Trump says he can’t release tax returns because of audits

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NEW YORK — Donald Trump says he wants to release his tax returns but can’t because he is being audited by the IRS.

“I’m being audited now for two or three years, so I can’t do it [release returns] until the audit is finished, obviously. And I think people would understand that,” Trump said during CNN’s Republican debate.

An audit by itself would not prevent Trump from releasing his tax returns, said David Cay Johnston, a Pulitzer prize winning tax author. It is up to an individual whether to disclose his or her tax return to the public, a lender or anyone else who wants to see it.

Audits are rare. Overall, fewer than 1% of all individual returns are audited. The IRS says it expects to conduct 1.2 million individual audits this year, the lowest level in 11 years.

Federal law prohibits the government from releasing an individual’s tax return, but most candidates do so on their own. The first presidential candidate to release his tax returns was George Romney, the father of Mitt Romney, when he was running for president in 1967.

Trump’s taxes became an issue this week when former Republican presidential nominee Mitt Romney said primary voters are right to be concerned there is a “bombshell” hiding in Trump’s returns.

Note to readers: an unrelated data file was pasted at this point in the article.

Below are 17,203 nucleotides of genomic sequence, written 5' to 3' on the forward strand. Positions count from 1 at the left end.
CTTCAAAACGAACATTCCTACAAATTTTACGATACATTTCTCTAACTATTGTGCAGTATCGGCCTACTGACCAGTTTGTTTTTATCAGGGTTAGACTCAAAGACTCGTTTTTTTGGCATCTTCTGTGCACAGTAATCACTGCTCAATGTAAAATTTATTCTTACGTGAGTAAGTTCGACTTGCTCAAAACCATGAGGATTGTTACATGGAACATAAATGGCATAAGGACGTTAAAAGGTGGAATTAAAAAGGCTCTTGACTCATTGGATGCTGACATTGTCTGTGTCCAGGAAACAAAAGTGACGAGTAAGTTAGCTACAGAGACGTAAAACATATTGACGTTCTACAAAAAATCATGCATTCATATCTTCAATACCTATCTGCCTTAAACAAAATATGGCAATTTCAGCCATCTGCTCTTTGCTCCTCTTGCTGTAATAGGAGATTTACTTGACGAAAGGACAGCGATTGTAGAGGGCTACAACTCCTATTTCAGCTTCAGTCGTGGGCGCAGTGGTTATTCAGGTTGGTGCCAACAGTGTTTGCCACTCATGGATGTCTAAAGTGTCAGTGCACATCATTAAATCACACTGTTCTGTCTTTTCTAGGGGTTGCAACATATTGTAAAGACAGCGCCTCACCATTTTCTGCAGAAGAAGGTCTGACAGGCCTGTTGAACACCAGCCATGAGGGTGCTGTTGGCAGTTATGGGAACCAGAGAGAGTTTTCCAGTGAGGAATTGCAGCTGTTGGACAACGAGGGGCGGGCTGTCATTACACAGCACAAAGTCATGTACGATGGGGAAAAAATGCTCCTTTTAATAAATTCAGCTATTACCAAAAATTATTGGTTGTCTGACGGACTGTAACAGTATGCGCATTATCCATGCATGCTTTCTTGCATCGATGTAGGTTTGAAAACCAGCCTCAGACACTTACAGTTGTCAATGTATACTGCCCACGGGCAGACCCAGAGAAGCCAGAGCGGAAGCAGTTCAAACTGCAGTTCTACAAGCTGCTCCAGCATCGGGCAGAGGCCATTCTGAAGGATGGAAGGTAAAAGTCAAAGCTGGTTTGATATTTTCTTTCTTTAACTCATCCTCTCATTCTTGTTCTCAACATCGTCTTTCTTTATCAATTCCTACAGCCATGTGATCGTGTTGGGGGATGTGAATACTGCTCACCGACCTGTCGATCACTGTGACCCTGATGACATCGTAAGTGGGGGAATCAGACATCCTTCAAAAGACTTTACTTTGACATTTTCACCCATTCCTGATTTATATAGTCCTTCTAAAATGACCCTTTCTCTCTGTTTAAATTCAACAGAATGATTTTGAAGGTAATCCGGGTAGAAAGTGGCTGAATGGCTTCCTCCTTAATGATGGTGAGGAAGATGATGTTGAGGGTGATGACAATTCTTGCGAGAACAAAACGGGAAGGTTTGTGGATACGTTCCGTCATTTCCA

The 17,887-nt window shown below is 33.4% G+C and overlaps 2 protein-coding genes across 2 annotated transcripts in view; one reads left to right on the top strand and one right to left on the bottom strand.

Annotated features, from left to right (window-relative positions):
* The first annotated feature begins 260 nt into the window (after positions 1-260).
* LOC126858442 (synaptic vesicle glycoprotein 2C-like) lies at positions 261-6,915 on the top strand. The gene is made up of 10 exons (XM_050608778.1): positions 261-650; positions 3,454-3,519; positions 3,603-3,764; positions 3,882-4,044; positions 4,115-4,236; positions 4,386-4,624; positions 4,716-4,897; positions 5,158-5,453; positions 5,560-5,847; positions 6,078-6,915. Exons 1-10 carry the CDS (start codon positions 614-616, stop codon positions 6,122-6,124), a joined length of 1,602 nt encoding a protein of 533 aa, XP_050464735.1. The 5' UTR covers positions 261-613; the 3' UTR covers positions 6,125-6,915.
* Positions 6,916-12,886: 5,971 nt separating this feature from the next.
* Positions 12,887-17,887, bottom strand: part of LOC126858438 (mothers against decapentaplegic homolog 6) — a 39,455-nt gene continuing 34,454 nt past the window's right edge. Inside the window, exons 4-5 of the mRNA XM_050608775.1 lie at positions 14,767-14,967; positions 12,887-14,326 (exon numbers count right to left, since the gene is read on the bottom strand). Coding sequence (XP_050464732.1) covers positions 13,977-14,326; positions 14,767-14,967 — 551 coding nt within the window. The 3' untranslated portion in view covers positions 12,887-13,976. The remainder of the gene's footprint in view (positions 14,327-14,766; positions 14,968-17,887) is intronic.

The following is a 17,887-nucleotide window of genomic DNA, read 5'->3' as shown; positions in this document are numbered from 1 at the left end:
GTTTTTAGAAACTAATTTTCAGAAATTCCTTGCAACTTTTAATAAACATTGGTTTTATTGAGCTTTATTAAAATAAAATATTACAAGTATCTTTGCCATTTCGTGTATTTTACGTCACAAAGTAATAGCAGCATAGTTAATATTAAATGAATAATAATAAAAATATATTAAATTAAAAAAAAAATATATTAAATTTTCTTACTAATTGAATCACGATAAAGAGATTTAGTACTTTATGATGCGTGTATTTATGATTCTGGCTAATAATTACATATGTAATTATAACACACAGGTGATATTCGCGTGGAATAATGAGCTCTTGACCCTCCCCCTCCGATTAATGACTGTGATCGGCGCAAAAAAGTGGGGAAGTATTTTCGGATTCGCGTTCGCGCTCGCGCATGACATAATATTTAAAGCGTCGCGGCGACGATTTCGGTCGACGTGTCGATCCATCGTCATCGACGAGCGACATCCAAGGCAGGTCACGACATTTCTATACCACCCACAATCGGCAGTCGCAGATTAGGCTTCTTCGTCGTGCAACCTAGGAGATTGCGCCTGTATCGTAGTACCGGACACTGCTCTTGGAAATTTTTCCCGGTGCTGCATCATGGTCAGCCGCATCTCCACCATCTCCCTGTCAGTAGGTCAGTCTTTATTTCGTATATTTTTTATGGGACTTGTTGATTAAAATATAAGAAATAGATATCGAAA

Romney said Trump is either not as wealthy as he claims, hasn’t paid the kind of taxes voters would expect him to pay, or hasn’t been giving the money to veterans or disabled people as he has said he has.

After the debate Romney tweeted that the audits shouldn’t stop Trump from disclosing his returns. Romney said that if Trump wants to wait until the audit is complete he could at least release his earlier returns. He again charged there are bombshells that Trump is hiding.

Trump said he has filed financial statements showing that he is worth more than $10 billion, and that voters can find out more about his finances from those statements than they can from tax returns.

During the debate, Sen. Marco Rubio said he would be releasing his returns either Friday or Saturday, while Sen. Ted Cruz said he has already released five years of returns and would release two more years on Friday.